The only class I ever deliberately tanked was middle school Home Ec.
My poor, poor teacher. I don’t remember her name, but I’m certain I drove her positively nuts.
You see, 12-year-old Kristen was not going to bend to society’s traditional gender roles. I might’ve liked playing with hair and make-up, but who are you to tell me to wear a skirt? Or sew a button? Or — god forbid — cook? When it came time for the class project of sewing a simple apron, I opted to hot glue the seams. I honestly don’t remember what I did for the cooking segment, but I can promise you I didn’t actually cook.
I was still trying to figure myself — and society’s view of women — out, and the only way I knew to do that was to stand up against anything I saw as a norm. As I’ve grown, I’ve realized that I don’t have to fight against everything to still stand for equality.
I’ve learned to enjoy cooking. My husband and I often come up with ideas for new dishes together, or if one of us makes something from a new recipe, we’ll discuss what we might do differently next time to make it even better. (Basically, the answer is almost always “add more red pepper flakes.”)
Part of why I enjoy cooking is because I don’t feel it’s forced upon me. It’s not expected of me because I’m a woman who is married to a man and therefore I must have dinner on the table for him or he’s liable to run off with his secretary. It’s expected because I’m a grown-ass adult who likes to eat and therefore needs to, at least occasionally, make food.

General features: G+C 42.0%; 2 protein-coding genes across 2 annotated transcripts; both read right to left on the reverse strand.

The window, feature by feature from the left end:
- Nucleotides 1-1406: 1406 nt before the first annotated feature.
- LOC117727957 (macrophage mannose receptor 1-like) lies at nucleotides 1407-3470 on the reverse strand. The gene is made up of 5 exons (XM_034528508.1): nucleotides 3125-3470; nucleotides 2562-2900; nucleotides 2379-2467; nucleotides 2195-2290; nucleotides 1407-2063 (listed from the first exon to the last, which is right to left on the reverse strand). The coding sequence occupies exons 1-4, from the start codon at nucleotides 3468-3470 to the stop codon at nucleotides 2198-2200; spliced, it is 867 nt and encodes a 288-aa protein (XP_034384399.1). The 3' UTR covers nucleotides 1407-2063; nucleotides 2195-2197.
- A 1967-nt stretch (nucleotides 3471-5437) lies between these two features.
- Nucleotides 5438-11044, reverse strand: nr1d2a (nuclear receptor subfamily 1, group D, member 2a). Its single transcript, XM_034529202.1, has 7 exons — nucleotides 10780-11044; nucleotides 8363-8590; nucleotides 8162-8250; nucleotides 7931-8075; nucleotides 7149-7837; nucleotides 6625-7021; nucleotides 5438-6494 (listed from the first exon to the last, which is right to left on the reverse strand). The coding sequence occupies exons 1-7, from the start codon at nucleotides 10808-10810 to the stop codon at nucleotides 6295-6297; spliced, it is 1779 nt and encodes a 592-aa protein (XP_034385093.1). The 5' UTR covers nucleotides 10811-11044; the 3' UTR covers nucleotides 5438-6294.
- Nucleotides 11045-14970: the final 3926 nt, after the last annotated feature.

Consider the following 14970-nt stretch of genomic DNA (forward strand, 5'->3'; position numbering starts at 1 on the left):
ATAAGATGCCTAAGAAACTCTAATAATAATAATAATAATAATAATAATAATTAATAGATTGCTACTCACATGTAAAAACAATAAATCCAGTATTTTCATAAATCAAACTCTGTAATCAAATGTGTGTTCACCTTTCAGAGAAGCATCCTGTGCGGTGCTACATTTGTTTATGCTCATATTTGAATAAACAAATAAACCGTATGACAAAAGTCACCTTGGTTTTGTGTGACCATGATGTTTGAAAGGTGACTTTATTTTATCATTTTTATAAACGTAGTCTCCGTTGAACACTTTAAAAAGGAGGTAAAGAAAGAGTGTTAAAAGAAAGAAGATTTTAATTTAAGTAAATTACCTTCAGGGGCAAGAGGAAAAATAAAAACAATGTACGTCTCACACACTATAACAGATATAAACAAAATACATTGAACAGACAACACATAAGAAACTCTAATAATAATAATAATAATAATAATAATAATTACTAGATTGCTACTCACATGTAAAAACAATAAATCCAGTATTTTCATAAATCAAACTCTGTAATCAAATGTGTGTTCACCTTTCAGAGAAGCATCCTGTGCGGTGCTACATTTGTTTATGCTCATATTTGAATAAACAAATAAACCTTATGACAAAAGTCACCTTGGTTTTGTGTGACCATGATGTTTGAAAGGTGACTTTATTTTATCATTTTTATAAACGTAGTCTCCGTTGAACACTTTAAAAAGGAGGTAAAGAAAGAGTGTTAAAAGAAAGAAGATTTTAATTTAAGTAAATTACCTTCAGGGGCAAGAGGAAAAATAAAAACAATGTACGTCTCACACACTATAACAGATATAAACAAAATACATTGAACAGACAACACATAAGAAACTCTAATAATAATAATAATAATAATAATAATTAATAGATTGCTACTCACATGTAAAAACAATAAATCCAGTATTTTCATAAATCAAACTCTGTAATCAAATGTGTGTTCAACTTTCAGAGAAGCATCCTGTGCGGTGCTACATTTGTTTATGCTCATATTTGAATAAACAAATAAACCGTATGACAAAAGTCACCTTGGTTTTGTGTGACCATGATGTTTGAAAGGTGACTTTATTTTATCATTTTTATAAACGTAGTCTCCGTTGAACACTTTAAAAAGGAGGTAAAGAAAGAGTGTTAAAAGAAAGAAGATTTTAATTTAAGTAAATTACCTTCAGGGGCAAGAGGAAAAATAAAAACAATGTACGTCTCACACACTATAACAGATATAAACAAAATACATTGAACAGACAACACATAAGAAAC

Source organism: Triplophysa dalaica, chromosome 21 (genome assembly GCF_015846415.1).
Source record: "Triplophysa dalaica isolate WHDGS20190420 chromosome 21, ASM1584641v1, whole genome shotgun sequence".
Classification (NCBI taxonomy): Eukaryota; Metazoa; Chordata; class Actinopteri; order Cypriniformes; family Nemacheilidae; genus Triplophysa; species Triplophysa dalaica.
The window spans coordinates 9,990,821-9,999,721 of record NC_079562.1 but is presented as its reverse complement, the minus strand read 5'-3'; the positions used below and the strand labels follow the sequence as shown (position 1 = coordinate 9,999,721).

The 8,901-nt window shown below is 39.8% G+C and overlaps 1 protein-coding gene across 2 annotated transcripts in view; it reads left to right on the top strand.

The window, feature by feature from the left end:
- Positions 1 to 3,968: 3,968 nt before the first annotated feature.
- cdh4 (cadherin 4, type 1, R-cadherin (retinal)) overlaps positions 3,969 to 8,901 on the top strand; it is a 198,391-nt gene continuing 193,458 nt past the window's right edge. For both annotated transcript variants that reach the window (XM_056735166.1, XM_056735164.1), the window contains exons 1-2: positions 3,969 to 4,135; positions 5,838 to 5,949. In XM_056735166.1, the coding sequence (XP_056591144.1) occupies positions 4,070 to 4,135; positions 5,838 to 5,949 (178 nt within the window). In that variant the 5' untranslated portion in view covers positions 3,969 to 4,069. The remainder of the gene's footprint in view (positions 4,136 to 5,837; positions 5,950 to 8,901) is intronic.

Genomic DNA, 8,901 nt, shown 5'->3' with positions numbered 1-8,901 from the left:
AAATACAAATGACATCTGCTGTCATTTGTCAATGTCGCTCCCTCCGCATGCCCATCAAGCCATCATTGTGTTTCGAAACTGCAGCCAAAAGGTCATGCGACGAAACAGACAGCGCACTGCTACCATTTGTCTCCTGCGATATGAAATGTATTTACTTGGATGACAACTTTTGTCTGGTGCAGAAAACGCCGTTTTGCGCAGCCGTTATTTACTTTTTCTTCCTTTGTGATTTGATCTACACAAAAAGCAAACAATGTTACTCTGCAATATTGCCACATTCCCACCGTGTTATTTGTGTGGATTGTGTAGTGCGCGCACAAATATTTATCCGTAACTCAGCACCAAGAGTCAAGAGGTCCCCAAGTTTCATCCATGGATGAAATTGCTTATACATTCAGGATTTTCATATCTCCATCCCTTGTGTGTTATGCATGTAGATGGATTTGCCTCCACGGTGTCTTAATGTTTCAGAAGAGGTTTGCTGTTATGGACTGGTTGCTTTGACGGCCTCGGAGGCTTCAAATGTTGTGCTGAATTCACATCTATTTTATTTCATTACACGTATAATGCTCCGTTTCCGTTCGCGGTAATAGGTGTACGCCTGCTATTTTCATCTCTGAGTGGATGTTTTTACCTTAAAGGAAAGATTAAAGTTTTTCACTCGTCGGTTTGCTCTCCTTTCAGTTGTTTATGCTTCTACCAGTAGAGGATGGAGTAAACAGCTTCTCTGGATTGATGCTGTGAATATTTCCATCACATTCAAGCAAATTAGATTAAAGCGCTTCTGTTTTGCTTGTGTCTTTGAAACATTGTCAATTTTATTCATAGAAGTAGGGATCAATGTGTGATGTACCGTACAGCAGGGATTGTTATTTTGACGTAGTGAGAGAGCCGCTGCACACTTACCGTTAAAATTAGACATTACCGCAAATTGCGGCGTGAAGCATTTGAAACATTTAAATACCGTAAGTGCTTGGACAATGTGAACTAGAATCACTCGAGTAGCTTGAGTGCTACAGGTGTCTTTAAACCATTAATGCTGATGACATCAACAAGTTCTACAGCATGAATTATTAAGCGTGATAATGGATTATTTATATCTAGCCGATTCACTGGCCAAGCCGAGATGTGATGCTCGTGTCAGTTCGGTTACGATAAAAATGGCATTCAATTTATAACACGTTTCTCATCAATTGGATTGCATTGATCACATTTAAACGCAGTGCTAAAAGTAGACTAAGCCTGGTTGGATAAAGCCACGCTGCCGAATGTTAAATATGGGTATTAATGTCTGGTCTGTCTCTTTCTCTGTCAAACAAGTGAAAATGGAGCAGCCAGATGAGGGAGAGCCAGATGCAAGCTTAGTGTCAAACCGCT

Nigella Lawson made quite a few headlines after her estranged husband was photographed with his hand around her neck (and her in tears) at a restaurant. He later filed for divorce, apparently because she didn’t defend him enough in the media. Yeah, let that sink in.
Anyway, she was in the news again recently for her views on feminism. In an interview with the Observer Food Monthly, she was asked whether she considers herself a feminist, and claimed to be baffled because she felt the answer was “so self-evidently a yes.”
The “How to Be a Domestic Goddess” author then went on to say, “Feeling comfortable in the kitchen is essential for everyone, male or female. At the time it seemed so many people were fearful of cooking, and that meant home was never more than a stop-off from work. Women of my generation were keen — rightly — not to be tied to the stove, but the ramifications of this were that they felt a sense of dread in the kitchen. How can this be good for anyone?”
Is it just me, or is this something many of us struggle with? I feel like many women of my generation grew up spouting Jessie Spano quotes, calling anyone who expected us to meet a certain set of societal ideals “chauvinist pigs,” and channeling our inner Julia Sugarbakers anytime anyone dared say we couldn’t do something one of our masculine peers could do.
Rectifying that fired up, hear-me-roar attitude with our current fascination with all things Pinterest-perfect is a challenge I don’t know any generation has faced in quite the same way. And while it’s challenging at times, I also find it illuminating — some of the ladies I know who are amazing runners or CrossFit-ers or just general badasses are also bakers with talent to rival Martha herself. And some of the women I know who are practically Carol Brady in every way have no interest in the kitchen whatsoever.
I like to think feminism is at a point where the amount of time we spend in the kitchen has less to do with societal (or familial) pressure and more to do with the fact that we have the freedom to do what we love without being questioned. The kitchen has become a comfortable place for us because our place is no longer necessarily there, you know?
Thinking about this, though, made me wonder about other people’s feelings (or FEEEELINGS, as the case may be) about being in the kitchen and how it relates to the gender roles in your home. If you feel like weighing in, please take this survey (you can win some cool fit stuff if you do!), and feel free to share it with your friends. We’ll be incorporating the results into an infographic in the weeks to come!
Do your feminist (or anti-feminist) views influence your feelings about cooking? How so? —Kristen